Everything came to a standstill in this pandemic. After two months, we however, seem to be inching back to normalcy (the new normal with all precautions). Education took a massive hit during this period. Herculean efforts by the school managements and teachers is seeing students attending online lessons, getting online tests, but can this really serve the purpose ? There are various factors that come to play. Firstly, every student may not have access to a computer or a laptop. The argument that every household has at least one mobile phone with the service providers doling out data at nominal rates may not be of use if there are two or three children whose classes are going on simultaneously. Secondly, there is nothing that comes close to classroom teaching, where the interaction between a student and a teacher is beyond comparison. A good teacher can judge from the face of a student whether he/she is following the lessons or not. Classes should be started in such a way that 50 per cent students attend classes on one day and the other half the next day. Higher class students need practical classes which cannot be covered through online teaching. Young children can be taught at home as their syllabus is easy to cover. Gradual return to normalcy is the only way out.
Online teaching A revolutionary step
Covid-19 is an opportunity to uplift education to new heights. Online teaching is effectively compensating for classroom teaching. Rather it is the need of the hour and a revolutionary step benefitting students. Extraordinary interest shown by students is proving its success. Punjab Education Secretary Krishan Kumar has done a commendable job in imparting online education to government school students. Motivated by the move, government teachers are giving their best in the time of crisis. Moreover, the Union Finance Minister recently announced the launch of ‘One class, one channel’ which will prove a boon for the education sector.
It is the Last and the only option
It takes a lot of efforts to suddenly resort to the process of online teaching. I agree that this medium of teaching cannot compensate for classroom teaching at all. But believe me, this is the last and only option which we have to opt for in these difficult times when students are literally crying for socialisation. They are in dire need of mingling with their friends at their educational institutions. However, the positive thing is that if the process of online teaching can incorporate interesting and engaging anecdotes and mind-opening stories, a complete transformation can take place. I believe that delivering yoga and aerobic classes can also help the students relax their mind and sharpen their acumen. The only point we need to focus on is to give due weightage to the learners” emotions and creativity. Teachers must adapt to new and innovative ways to impart their skills. The students can be encouraged to write their feelings in the form of a poem, song or even a short story. The bottom line is they need to be involved in a fruitful manner. In these challenging times, we have to take double responsibility of our students by making them count in the virtual mode of teaching and learning.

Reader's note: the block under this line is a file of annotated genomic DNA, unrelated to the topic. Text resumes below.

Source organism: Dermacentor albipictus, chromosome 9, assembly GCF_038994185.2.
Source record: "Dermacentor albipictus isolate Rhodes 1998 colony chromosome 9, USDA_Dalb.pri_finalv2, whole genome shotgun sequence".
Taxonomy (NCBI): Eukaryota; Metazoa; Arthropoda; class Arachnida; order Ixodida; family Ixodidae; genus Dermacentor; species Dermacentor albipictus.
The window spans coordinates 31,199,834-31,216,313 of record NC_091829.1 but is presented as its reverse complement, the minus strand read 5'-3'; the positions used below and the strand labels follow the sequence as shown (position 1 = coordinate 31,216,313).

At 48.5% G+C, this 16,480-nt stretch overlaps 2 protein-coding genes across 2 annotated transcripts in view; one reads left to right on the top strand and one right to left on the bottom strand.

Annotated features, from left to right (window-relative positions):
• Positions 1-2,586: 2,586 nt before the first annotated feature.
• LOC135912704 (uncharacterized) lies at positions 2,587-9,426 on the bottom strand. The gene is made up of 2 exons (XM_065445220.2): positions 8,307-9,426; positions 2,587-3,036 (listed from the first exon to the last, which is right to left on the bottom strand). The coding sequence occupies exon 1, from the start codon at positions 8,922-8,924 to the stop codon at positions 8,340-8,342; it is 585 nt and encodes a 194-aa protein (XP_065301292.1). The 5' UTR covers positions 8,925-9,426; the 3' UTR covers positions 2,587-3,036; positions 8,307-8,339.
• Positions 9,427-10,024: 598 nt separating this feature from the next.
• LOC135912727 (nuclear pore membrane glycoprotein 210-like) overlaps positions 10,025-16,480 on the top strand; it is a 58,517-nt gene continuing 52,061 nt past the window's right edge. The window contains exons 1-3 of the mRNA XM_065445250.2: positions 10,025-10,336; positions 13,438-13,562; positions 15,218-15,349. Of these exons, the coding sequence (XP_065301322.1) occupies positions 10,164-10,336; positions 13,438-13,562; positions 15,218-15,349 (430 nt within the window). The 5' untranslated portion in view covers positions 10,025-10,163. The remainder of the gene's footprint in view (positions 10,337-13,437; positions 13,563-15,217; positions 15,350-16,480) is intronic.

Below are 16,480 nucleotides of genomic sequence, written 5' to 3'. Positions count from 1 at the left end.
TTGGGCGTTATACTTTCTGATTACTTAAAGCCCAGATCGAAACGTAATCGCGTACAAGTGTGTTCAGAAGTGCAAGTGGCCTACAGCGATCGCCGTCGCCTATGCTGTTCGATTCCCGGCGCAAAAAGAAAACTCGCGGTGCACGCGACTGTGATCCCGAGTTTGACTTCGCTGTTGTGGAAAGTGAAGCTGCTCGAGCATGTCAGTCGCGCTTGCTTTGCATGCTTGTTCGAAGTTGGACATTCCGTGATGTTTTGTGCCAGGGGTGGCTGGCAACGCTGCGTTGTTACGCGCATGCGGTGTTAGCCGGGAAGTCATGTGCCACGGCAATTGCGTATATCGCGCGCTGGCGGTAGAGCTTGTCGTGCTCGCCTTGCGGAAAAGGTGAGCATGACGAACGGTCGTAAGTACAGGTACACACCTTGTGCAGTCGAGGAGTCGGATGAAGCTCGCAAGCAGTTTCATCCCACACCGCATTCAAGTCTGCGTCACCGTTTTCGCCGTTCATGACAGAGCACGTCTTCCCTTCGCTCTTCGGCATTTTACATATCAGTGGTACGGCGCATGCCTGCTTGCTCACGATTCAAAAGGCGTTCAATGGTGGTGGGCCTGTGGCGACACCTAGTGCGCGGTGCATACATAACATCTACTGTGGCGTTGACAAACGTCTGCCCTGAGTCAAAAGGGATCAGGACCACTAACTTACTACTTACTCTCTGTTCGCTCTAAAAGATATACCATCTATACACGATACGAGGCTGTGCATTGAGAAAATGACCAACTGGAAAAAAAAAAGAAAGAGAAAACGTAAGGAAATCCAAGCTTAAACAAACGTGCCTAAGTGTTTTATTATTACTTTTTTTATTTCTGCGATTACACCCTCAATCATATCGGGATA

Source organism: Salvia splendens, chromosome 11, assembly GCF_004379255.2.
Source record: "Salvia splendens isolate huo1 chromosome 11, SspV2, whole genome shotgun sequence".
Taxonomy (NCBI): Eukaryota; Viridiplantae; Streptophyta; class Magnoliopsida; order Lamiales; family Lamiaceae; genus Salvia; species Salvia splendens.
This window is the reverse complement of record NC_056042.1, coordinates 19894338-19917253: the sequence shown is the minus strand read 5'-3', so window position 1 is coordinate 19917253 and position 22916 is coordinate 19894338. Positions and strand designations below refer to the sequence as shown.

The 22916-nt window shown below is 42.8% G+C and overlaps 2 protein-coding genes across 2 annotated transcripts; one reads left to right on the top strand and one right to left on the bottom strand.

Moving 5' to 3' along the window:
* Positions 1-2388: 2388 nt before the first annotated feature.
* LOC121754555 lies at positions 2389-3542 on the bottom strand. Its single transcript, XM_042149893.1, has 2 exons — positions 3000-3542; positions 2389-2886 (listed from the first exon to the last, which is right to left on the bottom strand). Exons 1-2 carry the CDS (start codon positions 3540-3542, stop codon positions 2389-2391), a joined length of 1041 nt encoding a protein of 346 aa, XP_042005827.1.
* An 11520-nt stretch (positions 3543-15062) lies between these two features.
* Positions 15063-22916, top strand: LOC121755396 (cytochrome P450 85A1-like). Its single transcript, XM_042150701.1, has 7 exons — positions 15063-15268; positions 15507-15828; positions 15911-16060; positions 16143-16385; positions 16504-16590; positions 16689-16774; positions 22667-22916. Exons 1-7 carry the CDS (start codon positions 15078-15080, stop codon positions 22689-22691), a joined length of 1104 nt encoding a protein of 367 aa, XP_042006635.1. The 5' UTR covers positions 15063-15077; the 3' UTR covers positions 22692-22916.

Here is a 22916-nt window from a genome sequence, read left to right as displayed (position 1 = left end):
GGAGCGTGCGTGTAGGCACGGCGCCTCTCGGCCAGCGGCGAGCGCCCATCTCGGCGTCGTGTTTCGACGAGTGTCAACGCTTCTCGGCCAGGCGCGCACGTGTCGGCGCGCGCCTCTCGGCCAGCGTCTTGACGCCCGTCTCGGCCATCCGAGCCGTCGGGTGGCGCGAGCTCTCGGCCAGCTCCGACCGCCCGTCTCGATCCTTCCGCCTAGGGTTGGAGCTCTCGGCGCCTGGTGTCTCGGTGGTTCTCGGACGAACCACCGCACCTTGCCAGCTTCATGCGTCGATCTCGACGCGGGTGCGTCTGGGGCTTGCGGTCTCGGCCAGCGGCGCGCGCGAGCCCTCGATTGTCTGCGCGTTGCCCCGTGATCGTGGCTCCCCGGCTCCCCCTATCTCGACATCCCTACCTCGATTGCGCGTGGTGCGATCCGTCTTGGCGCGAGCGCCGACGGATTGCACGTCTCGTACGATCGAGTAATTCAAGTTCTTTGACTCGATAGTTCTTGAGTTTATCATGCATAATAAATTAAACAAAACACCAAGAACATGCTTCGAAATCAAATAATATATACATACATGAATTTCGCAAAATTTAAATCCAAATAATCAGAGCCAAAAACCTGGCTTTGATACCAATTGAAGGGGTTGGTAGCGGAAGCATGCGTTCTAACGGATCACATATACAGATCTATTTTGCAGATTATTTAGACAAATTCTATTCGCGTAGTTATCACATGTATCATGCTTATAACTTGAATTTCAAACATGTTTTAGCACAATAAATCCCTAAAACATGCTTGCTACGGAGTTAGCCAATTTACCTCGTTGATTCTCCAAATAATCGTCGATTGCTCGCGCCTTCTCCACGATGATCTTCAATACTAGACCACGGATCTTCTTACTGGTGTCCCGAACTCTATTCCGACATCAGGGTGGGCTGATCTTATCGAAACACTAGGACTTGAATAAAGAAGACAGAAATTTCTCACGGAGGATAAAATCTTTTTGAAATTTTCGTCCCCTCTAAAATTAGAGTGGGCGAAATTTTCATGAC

Simranjeet Singh Saini
Online education system a failure
These uncertain times of Covid-19 have posed hindrance to all people, including students. To overcome this situation, schools are trying to upgrade themselves in terms of technology by compensating students for the loss of physical classes. However, in my opinion online teaching is proving to be a failure. Firstly, students of government schools are not equally privileged like their private school counterparts and most of them can’t afford smartphones and laptops. Secondly, many rural areas, where a majority of the government schoolchildren reside, do not have access to Internet and have poor network issues. Thirdly, students can misuse class ‘screen sharing’ option to display any objectionable content. Online education may be provided by sharing material to students, which they can access as per their convenience. Their assignments should be corrected by teachers and given inputs to improve their writing abilities.
No match for classroom teaching
Online teaching has become a necessity but not a choice due to the pandemic. It is proven that people above 60, particularly male, and children below 10 are more susceptible to the virus. But virtual teaching can’t be as good as classroom teaching. I remember that we would bow and touch the threshold of the classroom before entering it. We used to be in awe of teachers because of corporal punishment during those days. But the good thing was that we also spent time playing with our friends during recess and after school hours. Those friendships and bonding were continued for years. All such things will be gone with online teaching. It will be dull and unsentimental. There will be no emotional bonding between teachers and pupils. People like me still have connections with our school friends. In a nutshell, I online teaching can’t be as good as classroom teaching.